Digging Deep at The National Coal Mining Museum

Sarah Gaffney-Lang, Families Editor
Painting of a miner in the Digging Deep exhibition
National Coal Mining Museum

Digging Deep: Miners of African Caribbean Heritage, 7 January–1 March 2020, free entry - Visit now

The National Coal Mining Museum is a great family day out, not least because the kids (and grown ups!) get to wear a hard hat and travel 140 meters underground! Possibly not everyone’s idea of fun but a real treat for those who do love the adventure of going underground.

The museum has live demonstrations, technical tours and a changing programme of temporary exhibitions. In their first ever exhibition looking at the role of immigrants in the coal industry, Digging Deep: Miners of African Caribbean Heritage explores black miners’ stories.

The exhibition attempts to right a wrong by sharing the forgotten story of African Caribbean coal miners. The UK coalfields could be a diverse place, where African Caribbean men stood shoulder to shoulder with white British, European and Asian miners, literally fuelling the UK economy through their back breaking work. Some even died in the process. Their part in Britain’s industrial past was forgotten… until now.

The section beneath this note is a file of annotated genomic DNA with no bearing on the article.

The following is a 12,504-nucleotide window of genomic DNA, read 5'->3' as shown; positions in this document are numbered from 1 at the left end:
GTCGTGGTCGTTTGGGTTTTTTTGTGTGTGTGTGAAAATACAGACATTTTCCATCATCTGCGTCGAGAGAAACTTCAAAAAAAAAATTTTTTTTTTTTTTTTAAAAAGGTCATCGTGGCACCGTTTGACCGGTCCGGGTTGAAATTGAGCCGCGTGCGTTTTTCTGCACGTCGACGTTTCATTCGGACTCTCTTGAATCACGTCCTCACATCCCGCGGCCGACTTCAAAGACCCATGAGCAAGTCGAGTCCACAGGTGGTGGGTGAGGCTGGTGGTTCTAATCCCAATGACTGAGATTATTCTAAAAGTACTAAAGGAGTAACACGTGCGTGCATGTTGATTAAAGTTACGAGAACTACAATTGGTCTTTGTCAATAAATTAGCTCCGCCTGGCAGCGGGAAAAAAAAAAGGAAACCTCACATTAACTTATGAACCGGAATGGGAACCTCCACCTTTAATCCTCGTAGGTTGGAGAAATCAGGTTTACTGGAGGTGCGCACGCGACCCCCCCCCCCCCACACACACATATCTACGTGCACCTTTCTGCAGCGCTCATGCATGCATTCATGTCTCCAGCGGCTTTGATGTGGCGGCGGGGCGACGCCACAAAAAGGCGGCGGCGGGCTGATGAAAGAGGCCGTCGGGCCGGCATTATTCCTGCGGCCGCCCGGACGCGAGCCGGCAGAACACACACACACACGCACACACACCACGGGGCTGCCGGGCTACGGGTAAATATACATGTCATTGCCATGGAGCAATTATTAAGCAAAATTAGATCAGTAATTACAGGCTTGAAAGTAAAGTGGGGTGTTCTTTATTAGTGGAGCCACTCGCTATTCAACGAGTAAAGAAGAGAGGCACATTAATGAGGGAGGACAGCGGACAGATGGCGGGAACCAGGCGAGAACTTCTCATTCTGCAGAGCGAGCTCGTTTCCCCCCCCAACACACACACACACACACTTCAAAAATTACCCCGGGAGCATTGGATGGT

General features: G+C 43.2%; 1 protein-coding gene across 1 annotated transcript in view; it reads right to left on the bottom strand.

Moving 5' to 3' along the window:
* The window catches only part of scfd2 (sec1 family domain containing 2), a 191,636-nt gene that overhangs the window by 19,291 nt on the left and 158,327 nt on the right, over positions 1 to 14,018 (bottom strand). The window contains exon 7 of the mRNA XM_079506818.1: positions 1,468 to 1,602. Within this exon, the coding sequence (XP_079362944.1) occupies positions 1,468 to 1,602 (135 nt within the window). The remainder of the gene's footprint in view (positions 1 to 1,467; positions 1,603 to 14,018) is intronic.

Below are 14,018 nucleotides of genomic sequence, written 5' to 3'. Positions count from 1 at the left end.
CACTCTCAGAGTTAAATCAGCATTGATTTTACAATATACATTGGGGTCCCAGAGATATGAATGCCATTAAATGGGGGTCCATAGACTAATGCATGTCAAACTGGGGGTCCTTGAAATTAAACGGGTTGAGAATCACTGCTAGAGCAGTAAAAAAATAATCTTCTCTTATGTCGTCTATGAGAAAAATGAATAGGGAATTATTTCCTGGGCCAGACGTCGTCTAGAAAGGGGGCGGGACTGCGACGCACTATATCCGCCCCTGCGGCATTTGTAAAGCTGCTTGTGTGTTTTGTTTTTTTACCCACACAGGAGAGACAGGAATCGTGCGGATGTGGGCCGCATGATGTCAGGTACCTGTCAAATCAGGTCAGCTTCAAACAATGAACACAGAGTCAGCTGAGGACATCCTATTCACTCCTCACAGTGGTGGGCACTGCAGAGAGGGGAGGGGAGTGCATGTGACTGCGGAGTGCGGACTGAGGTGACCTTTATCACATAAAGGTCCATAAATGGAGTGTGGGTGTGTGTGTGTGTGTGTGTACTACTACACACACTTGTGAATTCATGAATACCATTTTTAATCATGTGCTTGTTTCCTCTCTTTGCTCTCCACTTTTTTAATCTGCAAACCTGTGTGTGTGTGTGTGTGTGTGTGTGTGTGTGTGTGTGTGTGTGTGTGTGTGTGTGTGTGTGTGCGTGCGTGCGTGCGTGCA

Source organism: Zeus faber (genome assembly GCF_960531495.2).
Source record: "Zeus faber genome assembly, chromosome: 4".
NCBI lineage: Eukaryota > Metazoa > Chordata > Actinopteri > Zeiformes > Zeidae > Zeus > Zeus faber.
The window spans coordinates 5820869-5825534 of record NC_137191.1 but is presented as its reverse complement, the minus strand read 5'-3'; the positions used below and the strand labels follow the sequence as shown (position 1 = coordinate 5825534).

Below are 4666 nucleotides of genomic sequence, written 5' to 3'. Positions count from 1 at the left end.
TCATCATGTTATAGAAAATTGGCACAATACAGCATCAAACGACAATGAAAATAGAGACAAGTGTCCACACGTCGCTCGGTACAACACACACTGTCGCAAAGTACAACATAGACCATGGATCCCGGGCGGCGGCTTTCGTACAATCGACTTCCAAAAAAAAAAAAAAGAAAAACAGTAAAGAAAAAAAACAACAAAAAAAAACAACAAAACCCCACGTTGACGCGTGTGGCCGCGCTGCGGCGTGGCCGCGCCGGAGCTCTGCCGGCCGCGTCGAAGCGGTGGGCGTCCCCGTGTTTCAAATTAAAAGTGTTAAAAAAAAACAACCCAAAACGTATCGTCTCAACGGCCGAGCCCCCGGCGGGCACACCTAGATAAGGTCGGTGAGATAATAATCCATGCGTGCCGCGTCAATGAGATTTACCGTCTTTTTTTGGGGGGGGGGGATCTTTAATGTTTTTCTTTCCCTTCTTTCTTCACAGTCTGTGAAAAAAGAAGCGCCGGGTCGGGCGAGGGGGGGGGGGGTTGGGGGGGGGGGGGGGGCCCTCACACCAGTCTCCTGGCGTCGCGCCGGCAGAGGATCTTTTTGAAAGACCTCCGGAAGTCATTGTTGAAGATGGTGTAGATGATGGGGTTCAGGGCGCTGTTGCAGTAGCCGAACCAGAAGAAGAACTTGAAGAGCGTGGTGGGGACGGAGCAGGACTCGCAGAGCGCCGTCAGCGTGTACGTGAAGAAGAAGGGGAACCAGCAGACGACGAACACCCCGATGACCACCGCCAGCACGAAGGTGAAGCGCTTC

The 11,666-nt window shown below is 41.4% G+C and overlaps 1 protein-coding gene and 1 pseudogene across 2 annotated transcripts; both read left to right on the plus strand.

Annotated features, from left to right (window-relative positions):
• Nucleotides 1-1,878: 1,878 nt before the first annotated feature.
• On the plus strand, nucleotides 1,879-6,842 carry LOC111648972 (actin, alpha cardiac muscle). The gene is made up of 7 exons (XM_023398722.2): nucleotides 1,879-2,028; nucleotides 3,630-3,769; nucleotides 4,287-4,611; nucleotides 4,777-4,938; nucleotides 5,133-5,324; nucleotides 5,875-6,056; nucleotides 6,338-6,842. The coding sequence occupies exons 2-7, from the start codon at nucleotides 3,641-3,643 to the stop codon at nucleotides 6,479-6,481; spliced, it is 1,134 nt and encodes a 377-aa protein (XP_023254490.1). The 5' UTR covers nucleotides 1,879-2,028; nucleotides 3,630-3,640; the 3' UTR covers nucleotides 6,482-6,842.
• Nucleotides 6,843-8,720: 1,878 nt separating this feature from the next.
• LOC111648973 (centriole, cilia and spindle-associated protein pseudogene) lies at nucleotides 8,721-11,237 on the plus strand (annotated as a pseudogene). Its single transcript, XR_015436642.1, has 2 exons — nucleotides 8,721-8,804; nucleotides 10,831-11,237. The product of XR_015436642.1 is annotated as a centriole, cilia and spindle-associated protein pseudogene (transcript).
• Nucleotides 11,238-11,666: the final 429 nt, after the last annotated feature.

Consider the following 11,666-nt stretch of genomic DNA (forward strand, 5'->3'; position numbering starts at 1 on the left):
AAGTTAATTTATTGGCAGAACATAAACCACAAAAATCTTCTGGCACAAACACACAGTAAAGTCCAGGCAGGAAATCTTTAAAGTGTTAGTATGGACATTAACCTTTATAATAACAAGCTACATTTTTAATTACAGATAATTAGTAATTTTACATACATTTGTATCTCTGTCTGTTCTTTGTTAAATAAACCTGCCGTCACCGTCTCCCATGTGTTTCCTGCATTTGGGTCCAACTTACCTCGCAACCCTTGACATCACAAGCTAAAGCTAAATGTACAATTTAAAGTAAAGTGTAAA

Black miner in old photograph from Digging Deep exhibition
Image courtesy of National Coal Mining Museum

Digging Deep explores the migration memories of these workers and examines how they adjusted to life in the UK.  Discover about work in the collieries; the friendships, the teamwork and discrimination; memories of accident, injuries and death at the colliery; the struggle for industrial and personal survival; legacy and life after mining.

This exhibition was curated by historian, Norma Gregory. She has pulled together the stories and recollections from many former miners and their families. It is a story that many adults will not have heard, never mind children. It is a celebration of the diversity in the coalfields and is another step forward in hearing previously unheard voices.

Digging Deep: Miners of African Caribbean Heritage

7 January–1 March 2020
Free entry


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